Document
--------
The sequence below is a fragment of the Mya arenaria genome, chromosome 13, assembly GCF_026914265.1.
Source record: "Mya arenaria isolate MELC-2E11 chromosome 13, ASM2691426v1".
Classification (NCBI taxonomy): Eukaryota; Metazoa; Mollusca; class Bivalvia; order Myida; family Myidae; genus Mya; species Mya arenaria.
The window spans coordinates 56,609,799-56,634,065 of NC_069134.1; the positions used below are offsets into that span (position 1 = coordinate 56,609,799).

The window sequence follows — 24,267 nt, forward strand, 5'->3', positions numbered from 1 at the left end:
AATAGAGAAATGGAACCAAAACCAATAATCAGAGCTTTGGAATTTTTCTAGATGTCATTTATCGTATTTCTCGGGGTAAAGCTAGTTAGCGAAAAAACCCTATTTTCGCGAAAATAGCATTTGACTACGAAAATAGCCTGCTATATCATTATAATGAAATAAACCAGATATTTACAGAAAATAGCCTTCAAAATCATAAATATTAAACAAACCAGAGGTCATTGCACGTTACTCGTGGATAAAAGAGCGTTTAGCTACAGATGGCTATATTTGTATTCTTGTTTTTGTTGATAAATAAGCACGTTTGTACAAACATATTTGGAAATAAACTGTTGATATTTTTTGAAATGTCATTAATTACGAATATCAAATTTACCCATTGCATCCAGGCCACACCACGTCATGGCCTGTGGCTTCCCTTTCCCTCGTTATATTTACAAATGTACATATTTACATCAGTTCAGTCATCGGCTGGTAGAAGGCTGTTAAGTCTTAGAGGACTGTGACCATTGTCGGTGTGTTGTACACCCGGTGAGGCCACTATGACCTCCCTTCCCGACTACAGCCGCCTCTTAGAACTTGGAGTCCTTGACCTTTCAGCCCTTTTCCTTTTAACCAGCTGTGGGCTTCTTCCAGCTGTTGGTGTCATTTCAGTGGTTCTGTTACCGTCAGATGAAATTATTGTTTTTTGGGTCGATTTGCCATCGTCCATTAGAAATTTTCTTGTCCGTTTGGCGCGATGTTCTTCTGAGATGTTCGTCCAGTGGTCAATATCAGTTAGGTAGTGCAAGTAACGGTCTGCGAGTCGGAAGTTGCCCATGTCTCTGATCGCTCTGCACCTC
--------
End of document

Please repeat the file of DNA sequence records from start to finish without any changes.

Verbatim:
The sequence below is a fragment of the Mya arenaria genome, chromosome 13, assembly GCF_026914265.1.
Source record: "Mya arenaria isolate MELC-2E11 chromosome 13, ASM2691426v1".
Classification (NCBI taxonomy): Eukaryota; Metazoa; Mollusca; class Bivalvia; order Myida; family Myidae; genus Mya; species Mya arenaria.
The window spans coordinates 56,609,799-56,634,065 of NC_069134.1; the positions used below are offsets into that span (position 1 = coordinate 56,609,799).

The window sequence follows — 24,267 nt, forward strand, 5'->3', positions numbered from 1 at the left end:
AATAGAGAAATGGAACCAAAACCAATAATCAGAGCTTTGGAATTTTTCTAGATGTCATTTATCGTATTTCTCGGGGTAAAGCTAGTTAGCGAAAAAACCCTATTTTCGCGAAAATAGCATTTGACTACGAAAATAGCCTGCTATATCATTATAATGAAATAAACCAGATATTTACAGAAAATAGCCTTCAAAATCATAAATATTAAACAAACCAGAGGTCATTGCACGTTACTCGTGGATAAAAGAGCGTTTAGCTACAGATGGCTATATTTGTATTCTTGTTTTTGTTGATAAATAAGCACGTTTGTACAAACATATTTGGAAATAAACTGTTGATATTTTTTGAAATGTCATTAATTACGAATATCAAATTTACCCATTGCATCCAGGCCACACCACGTCATGGCCTGTGGCTTCCCTTTCCCTCGTTATATTTACAAATGTACATATTTACATCAGTTCAGTCATCGGCTGGTAGAAGGCTGTTAAGTCTTAGAGGACTGTGACCATTGTCGGTGTGTTGTACACCCGGTGAGGCCACTATGACCTCCCTTCCCGACTACAGCCGCCTCTTAGAACTTGGAGTCCTTGACCTTTCAGCCCTTTTCCTTTTAACCAGCTGTGGGCTTCTTCCAGCTGTTGGTGTCATTTCAGTGGTTCTGTTACCGTCAGATGAAATTATTGTTTTTTGGGTCGATTTGCCATCGTCCATTAGAAATTTTCTTGTCCGTTTGGCGCGATGTTCTTCTGAGATGTTCGTCCAGTGGTCAATATCAGTTAGGTAGTGCAAGTAACGGTCTGCGAGTCGGAAGTTGCCCATGTCTCTGATCGCTCTGCACCTC